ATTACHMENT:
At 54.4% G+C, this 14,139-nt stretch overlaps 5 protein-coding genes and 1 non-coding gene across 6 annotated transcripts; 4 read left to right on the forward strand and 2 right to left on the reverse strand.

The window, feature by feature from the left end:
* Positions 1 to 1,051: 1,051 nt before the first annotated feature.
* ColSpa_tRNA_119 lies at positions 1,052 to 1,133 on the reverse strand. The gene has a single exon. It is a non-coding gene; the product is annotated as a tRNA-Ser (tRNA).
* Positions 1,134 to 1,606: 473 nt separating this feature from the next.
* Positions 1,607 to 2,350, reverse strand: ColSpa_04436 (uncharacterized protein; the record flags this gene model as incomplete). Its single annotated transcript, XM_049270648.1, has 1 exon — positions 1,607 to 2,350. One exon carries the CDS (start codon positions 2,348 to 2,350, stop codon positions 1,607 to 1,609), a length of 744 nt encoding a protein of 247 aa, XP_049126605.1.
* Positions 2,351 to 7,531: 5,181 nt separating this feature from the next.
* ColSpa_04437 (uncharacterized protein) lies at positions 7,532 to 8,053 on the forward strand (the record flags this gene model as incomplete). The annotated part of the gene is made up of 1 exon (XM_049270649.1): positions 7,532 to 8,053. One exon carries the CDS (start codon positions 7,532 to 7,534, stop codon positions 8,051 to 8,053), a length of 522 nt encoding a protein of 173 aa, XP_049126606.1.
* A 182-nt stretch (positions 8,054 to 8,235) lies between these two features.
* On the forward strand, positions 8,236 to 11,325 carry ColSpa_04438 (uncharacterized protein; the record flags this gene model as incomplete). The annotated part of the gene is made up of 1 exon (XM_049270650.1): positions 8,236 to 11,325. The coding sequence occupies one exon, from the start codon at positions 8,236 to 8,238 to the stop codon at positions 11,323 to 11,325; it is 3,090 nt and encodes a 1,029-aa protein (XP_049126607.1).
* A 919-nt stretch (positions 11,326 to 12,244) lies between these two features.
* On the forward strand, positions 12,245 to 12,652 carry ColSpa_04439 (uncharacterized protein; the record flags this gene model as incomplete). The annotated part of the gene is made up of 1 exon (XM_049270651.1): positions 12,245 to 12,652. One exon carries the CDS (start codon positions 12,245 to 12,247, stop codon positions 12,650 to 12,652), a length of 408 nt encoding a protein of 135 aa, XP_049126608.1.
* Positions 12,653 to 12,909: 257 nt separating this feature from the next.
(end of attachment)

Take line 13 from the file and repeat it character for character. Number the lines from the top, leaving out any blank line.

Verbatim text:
* Positions 12,653 to 12,909: 257 nt separating this feature from the next.